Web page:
Stage Struck

Natalie Dessay’s early ambition was to be a dancer. Then, dreaming of a career as an actress, she turned her sights to the theater. And soon enough, she found her way onto the operatic stage. The French soprano—and inveterate stage animal—spoke to the Met’s Elena Park in 2007 about taking on the title role in Mary Zimmerman’s ghostly staging of Lucia di Lammermoor.

Describe your approach to this role.
Well, I consider myself more of an actress than a singer. I wanted to become an actress when I was very young, and through theater I came to opera. But opera chose me. It was not I who chose opera. I realized that I had a voice, and maybe it was easier for me to go onstage with my singing voice than to be only an actress.

How do you tackle the dramatic challenges of characters like Lucia while meeting the vocal challenges of those demanding roles?
You have to keep this distance. It’s not a question of looking at yourself playing the role—no, you’re really intensely in the scene—but something, part of yourself, is held back in order to be able to sing and to play it correctly and to do what we decided before in the rehearsals. But of course you have to let it go and to control at the same time. It’s like playing tennis. You have your technique but in the moment you play the match, you have to let it go in order to be able to win.

Have you always been able to do this?
No, I had to work on it. In the beginning I couldn’t let it go at all. For example, I’m very happy because I just played Manon in Barcelona, and for the first time in my life, I was able to cry and at the same time control my singing. I really wanted to work on that specifically on this production, because in every production I have a goal, like an exercise or a challenge. And it’s always theatrical. So in this production, my goal was not to do anything, just feel the things, receive the things from the outside, and react. But without doing anything, without willing anything, without wanting anything. And I was much more relaxed than before, and that’s why I really could feel the situations strongly.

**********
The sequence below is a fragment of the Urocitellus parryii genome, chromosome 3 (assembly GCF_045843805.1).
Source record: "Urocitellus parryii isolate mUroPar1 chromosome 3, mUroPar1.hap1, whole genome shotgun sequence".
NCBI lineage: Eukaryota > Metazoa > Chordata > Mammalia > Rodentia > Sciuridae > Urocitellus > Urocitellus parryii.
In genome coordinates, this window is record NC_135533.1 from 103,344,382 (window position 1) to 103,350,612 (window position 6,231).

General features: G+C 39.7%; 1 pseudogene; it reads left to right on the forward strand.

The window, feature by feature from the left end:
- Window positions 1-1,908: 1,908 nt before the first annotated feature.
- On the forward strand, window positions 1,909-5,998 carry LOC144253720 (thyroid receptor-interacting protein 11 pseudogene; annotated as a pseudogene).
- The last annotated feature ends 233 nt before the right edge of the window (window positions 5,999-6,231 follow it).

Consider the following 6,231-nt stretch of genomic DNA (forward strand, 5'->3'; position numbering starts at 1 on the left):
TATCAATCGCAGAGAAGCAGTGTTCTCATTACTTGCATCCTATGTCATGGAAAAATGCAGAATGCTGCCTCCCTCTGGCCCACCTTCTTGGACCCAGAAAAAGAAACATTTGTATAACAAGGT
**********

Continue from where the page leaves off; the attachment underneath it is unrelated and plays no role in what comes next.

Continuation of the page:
You’ve sung Lucia several times before. Do you have any goals for this new production?
[Laughs.] No, I fix my goal after a while. When I know the people, when I know how [the work] will be. So for the moment I don’t know, but probably I will try to forget everything I did in this role till now. To be as fresh as possible, as for the first time.

Director Mary Zimmerman describes Lucia’s madness as a journey, saying it is a series of “small actions that can express, externally, what’s going on internally.” Is the mad scene the most difficult part for you?
Oh, no, it’s the easiest part! What is really difficult is the duet with the baritone in Act II because it’s a very low and long duet. The mad scene is very easy to sing for me. The orchestra is light, and it’s very, very well written for my voice. It’s a little lighter than this duet. It’s very well built dramatically.


Elena Park is the Met’s Executive Producer, Radio, and Supervising Producer, Live in HD.